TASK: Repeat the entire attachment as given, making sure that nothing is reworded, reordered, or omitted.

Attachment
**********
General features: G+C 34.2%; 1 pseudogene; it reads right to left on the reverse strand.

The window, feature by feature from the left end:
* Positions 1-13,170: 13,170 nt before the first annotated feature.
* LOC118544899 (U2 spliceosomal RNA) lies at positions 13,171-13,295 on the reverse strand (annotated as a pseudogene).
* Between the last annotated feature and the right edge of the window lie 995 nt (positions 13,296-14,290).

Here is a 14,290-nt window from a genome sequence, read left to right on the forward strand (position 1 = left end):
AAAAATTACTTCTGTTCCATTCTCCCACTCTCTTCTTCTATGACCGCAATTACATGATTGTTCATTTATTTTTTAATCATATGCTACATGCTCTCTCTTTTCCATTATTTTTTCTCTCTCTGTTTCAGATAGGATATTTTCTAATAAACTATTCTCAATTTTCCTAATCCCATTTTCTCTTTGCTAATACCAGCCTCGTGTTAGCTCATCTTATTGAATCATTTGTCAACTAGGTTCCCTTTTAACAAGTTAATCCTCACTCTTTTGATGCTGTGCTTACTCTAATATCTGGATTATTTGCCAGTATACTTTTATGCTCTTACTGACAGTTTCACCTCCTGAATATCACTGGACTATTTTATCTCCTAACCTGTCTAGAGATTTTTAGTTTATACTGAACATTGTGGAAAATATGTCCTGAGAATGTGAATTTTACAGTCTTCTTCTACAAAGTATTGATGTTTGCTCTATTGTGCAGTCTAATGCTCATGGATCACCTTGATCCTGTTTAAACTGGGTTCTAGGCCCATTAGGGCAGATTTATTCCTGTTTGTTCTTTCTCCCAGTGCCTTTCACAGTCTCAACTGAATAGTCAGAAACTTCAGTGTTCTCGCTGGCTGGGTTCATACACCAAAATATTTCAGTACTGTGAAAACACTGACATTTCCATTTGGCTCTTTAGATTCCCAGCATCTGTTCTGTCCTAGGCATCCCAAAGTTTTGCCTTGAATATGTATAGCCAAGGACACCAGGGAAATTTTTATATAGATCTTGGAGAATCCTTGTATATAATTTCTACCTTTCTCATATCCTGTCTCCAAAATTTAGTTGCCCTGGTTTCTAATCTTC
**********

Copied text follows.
General features: G+C 34.2%; 1 pseudogene; it reads right to left on the reverse strand.

The window, feature by feature from the left end:
* Positions 1-13,170: 13,170 nt before the first annotated feature.
* LOC118544899 (U2 spliceosomal RNA) lies at positions 13,171-13,295 on the reverse strand (annotated as a pseudogene).
* Between the last annotated feature and the right edge of the window lie 995 nt (positions 13,296-14,290).

Here is a 14,290-nt window from a genome sequence, read left to right on the forward strand (position 1 = left end):
AAAAATTACTTCTGTTCCATTCTCCCACTCTCTTCTTCTATGACCGCAATTACATGATTGTTCATTTATTTTTTAATCATATGCTACATGCTCTCTCTTTTCCATTATTTTTTCTCTCTCTGTTTCAGATAGGATATTTTCTAATAAACTATTCTCAATTTTCCTAATCCCATTTTCTCTTTGCTAATACCAGCCTCGTGTTAGCTCATCTTATTGAATCATTTGTCAACTAGGTTCCCTTTTAACAAGTTAATCCTCACTCTTTTGATGCTGTGCTTACTCTAATATCTGGATTATTTGCCAGTATACTTTTATGCTCTTACTGACAGTTTCACCTCCTGAATATCACTGGACTATTTTATCTCCTAACCTGTCTAGAGATTTTTAGTTTATACTGAACATTGTGGAAAATATGTCCTGAGAATGTGAATTTTACAGTCTTCTTCTACAAAGTATTGATGTTTGCTCTATTGTGCAGTCTAATGCTCATGGATCACCTTGATCCTGTTTAAACTGGGTTCTAGGCCCATTAGGGCAGATTTATTCCTGTTTGTTCTTTCTCCCAGTGCCTTTCACAGTCTCAACTGAATAGTCAGAAACTTCAGTGTTCTCGCTGGCTGGGTTCATACACCAAAATATTTCAGTACTGTGAAAACACTGACATTTCCATTTGGCTCTTTAGATTCCCAGCATCTGTTCTGTCCTAGGCATCCCAAAGTTTTGCCTTGAATATGTATAGCCAAGGACACCAGGGAAATTTTTATATAGATCTTGGAGAATCCTTGTATATAATTTCTACCTTTCTCATATCCTGTCTCCAAAATTTAGTTGCCCTGGTTTCTAATCTTC